- The Washington Times - Saturday, December 29, 2001

RICHMOND (AP) The Virginia Housing Development Authority is considering allowing unmarried couples to be eligible for low-interest home loans.
The VHDA is proposing to drop the "family rule" from its single-family home program, reversing a policy that was championed by Gov. George F. Allen and social conservatives.
The rule, initially adopted in 1980 and reinstated in 1996 after a two-year lapse, limits loan eligibility to borrowers who are related by blood, marriage or adoption. The new proposal would make no distinction for loans to multiple borrowers under the program.
VHDA officials say the proposal to drop the rule is less a political statement than a practical recognition of the housing needs of low- and moderate-income Virginians, who are less likely to live in traditional family households than they were a decade ago.
"I'm not going to speak to the politics. I'm principally looking at this from the business perspective," said VHDA Executive Director Susan F. Dewey. "We are currently the only [mortgage] lender that has this type of restriction."
Miss Dewey said the proposed elimination of the family rule is supported by the authority's business partners in the real estate and mortgage banking industries.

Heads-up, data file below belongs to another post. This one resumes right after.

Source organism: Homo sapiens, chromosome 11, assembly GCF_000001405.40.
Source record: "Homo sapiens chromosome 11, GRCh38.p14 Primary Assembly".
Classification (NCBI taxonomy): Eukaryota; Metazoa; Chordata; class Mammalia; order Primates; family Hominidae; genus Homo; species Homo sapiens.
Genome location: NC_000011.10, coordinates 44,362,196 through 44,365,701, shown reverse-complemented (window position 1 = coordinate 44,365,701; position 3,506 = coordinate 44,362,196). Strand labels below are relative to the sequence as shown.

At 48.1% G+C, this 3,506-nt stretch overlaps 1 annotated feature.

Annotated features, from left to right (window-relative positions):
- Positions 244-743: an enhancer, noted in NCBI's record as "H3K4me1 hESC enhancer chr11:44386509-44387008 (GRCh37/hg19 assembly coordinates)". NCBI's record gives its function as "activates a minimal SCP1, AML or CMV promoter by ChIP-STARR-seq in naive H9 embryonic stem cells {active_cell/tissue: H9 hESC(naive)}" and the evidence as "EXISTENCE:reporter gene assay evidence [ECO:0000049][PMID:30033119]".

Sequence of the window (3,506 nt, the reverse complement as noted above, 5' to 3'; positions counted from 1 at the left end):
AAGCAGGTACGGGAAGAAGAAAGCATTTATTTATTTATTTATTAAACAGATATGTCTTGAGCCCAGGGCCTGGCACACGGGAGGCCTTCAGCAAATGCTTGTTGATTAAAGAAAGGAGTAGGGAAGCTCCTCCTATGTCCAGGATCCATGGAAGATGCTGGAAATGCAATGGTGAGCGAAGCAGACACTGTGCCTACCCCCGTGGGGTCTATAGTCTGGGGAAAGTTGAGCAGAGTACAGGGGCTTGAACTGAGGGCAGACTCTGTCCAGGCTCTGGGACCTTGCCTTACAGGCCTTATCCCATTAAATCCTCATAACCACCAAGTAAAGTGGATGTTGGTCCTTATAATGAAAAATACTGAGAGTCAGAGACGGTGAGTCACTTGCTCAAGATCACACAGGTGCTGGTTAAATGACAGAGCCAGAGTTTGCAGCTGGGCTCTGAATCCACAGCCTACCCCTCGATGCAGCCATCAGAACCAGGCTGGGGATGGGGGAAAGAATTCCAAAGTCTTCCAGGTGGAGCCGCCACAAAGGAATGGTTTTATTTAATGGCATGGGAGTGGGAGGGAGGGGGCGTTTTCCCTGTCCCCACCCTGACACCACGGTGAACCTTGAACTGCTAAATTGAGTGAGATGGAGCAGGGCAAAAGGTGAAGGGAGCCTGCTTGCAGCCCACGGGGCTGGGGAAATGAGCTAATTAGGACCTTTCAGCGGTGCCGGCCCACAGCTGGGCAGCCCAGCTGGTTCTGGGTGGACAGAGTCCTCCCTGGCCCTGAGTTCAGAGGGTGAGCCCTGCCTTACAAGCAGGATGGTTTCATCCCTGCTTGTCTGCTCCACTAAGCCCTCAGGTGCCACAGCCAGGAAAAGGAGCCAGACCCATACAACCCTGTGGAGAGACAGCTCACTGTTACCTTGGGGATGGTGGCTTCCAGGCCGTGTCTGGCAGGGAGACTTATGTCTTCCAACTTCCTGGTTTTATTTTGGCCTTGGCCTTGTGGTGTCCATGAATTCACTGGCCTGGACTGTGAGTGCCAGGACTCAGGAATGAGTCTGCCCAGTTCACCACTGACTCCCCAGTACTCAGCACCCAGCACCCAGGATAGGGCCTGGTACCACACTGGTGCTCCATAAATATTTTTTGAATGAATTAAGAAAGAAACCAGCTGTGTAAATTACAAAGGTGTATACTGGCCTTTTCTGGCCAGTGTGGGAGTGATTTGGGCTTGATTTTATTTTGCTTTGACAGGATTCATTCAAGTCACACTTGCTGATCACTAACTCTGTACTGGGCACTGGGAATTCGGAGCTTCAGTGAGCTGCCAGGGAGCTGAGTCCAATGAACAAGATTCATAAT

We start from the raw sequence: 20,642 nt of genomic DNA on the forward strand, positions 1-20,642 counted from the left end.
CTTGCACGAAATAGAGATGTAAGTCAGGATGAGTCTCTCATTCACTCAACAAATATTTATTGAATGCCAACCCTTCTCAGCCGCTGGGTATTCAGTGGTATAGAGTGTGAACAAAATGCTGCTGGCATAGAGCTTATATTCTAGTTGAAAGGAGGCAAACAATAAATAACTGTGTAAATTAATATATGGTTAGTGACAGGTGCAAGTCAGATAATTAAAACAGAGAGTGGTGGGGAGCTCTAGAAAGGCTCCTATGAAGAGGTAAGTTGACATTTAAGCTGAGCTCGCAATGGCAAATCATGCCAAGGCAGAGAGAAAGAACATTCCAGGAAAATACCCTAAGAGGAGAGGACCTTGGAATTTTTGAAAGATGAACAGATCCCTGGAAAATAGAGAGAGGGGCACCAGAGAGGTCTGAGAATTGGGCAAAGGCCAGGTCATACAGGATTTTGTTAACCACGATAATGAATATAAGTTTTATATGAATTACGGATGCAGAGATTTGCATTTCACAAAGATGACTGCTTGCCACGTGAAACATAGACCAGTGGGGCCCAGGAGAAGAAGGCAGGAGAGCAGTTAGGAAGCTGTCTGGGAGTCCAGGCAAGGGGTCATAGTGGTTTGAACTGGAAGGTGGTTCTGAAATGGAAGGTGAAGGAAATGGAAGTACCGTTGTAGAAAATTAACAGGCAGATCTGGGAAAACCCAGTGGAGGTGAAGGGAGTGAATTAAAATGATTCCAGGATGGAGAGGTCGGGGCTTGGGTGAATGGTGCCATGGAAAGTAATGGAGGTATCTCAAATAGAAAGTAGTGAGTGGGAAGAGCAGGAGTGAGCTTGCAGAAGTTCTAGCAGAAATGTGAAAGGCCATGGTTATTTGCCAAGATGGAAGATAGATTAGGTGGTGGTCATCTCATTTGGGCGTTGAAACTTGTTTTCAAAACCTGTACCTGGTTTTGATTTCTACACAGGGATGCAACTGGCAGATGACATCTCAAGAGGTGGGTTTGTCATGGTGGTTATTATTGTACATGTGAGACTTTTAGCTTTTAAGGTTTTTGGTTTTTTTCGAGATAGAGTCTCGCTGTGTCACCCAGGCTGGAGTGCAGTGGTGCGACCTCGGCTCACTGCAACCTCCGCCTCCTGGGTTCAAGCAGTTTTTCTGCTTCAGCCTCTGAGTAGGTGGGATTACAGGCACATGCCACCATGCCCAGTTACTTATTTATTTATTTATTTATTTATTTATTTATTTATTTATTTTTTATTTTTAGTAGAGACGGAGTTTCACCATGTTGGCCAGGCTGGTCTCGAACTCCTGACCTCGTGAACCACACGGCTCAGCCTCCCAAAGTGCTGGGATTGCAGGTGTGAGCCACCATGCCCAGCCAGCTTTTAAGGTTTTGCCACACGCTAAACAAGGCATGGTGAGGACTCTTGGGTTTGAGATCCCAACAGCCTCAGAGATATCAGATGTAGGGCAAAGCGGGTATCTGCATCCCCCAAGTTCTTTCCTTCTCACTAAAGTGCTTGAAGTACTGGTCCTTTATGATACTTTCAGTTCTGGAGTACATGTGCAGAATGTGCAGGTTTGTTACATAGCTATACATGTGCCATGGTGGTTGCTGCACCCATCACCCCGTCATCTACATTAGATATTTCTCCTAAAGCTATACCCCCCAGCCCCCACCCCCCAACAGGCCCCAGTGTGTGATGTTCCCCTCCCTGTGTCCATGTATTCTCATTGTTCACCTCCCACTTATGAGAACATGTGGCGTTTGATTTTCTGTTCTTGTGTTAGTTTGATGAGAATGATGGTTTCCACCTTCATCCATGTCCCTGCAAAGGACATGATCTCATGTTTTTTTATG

The authority's Board of Commissioners voted last month to initiate the proposed change. A public hearing is scheduled for next week at the authority's headquarters in Richmond. The board is expected to review the public comments and vote at its Jan. 23 meeting.
VHDA ranks third in the country in the number of single-family loans it originates, behind California and New York. In the year that ended June 30, the authority made 5,841 single-family loans totaling about $650 million.
The last time that VHDA tried to eliminate the rule was eight years ago, at the beginning of Mr. Allen's term as governor. The board voted in early 1994, over Mr. Allen's objections, to replace the word "family" with "household" because nonmarried families weren't eligible for home loans under the rule.
Two years later, after public debate that focused on whether homosexual couples could qualify for VHDA loans, a board dominated by Mr. Allen's appointees reinstituted the old rule.
This year, however, the authority heard in public forums across the state that the restriction was a barrier for a wide range of households to receive low-interest loans to buy homes. Those households include single parents and disabled people who wanted to pool their incomes to buy homes, Miss Dewey said.
Victoria Cobb, director of legislative affairs at the Family Foundation of Virginia, said the VHDA should not view cohabitational couples in the same light as those that have "undertaken the serious commitment of marriage."
Opponents of the restriction welcomed its proposed demise. They called the rule an unnecessary distraction to the VHDA's statutory mission of helping low- and moderate-income Virginians find decent housing.

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